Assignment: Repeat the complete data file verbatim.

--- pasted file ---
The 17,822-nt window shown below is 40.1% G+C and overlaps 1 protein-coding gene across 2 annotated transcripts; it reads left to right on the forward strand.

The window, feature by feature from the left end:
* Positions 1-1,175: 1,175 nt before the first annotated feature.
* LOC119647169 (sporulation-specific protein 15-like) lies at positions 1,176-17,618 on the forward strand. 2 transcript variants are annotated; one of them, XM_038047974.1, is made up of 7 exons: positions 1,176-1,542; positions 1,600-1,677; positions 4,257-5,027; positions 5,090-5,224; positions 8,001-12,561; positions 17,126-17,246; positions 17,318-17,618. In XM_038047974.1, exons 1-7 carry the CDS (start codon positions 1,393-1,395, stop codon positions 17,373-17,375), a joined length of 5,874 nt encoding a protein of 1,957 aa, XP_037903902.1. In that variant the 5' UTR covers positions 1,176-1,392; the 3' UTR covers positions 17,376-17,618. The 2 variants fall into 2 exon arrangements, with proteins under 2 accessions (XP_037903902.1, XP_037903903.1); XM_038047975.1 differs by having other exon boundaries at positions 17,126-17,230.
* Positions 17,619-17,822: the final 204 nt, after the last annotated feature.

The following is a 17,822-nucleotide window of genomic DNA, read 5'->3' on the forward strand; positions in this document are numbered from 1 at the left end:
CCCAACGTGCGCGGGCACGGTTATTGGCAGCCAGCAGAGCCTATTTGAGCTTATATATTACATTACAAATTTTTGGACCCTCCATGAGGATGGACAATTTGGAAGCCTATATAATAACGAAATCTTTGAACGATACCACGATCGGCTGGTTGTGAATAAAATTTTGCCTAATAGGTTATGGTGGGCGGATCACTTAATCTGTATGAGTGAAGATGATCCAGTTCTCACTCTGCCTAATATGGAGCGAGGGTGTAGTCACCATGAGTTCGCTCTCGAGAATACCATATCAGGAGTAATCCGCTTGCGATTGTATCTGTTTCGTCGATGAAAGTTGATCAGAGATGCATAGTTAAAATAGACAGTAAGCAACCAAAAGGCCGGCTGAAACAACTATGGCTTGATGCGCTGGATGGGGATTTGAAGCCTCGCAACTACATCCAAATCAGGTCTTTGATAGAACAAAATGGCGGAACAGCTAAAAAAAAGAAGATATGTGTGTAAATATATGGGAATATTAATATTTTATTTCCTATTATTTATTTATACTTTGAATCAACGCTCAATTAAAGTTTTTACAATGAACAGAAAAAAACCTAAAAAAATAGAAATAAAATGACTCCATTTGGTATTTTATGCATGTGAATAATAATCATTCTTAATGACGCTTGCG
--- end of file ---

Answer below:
The 17,822-nt window shown below is 40.1% G+C and overlaps 1 protein-coding gene across 2 annotated transcripts; it reads left to right on the forward strand.

The window, feature by feature from the left end:
* Positions 1-1,175: 1,175 nt before the first annotated feature.
* LOC119647169 (sporulation-specific protein 15-like) lies at positions 1,176-17,618 on the forward strand. 2 transcript variants are annotated; one of them, XM_038047974.1, is made up of 7 exons: positions 1,176-1,542; positions 1,600-1,677; positions 4,257-5,027; positions 5,090-5,224; positions 8,001-12,561; positions 17,126-17,246; positions 17,318-17,618. In XM_038047974.1, exons 1-7 carry the CDS (start codon positions 1,393-1,395, stop codon positions 17,373-17,375), a joined length of 5,874 nt encoding a protein of 1,957 aa, XP_037903902.1. In that variant the 5' UTR covers positions 1,176-1,392; the 3' UTR covers positions 17,376-17,618. The 2 variants fall into 2 exon arrangements, with proteins under 2 accessions (XP_037903902.1, XP_037903903.1); XM_038047975.1 differs by having other exon boundaries at positions 17,126-17,230.
* Positions 17,619-17,822: the final 204 nt, after the last annotated feature.

The following is a 17,822-nucleotide window of genomic DNA, read 5'->3' on the forward strand; positions in this document are numbered from 1 at the left end:
CCCAACGTGCGCGGGCACGGTTATTGGCAGCCAGCAGAGCCTATTTGAGCTTATATATTACATTACAAATTTTTGGACCCTCCATGAGGATGGACAATTTGGAAGCCTATATAATAACGAAATCTTTGAACGATACCACGATCGGCTGGTTGTGAATAAAATTTTGCCTAATAGGTTATGGTGGGCGGATCACTTAATCTGTATGAGTGAAGATGATCCAGTTCTCACTCTGCCTAATATGGAGCGAGGGTGTAGTCACCATGAGTTCGCTCTCGAGAATACCATATCAGGAGTAATCCGCTTGCGATTGTATCTGTTTCGTCGATGAAAGTTGATCAGAGATGCATAGTTAAAATAGACAGTAAGCAACCAAAAGGCCGGCTGAAACAACTATGGCTTGATGCGCTGGATGGGGATTTGAAGCCTCGCAACTACATCCAAATCAGGTCTTTGATAGAACAAAATGGCGGAACAGCTAAAAAAAAGAAGATATGTGTGTAAATATATGGGAATATTAATATTTTATTTCCTATTATTTATTTATACTTTGAATCAACGCTCAATTAAAGTTTTTACAATGAACAGAAAAAAACCTAAAAAAATAGAAATAAAATGACTCCATTTGGTATTTTATGCATGTGAATAATAATCATTCTTAATGACGCTTGCG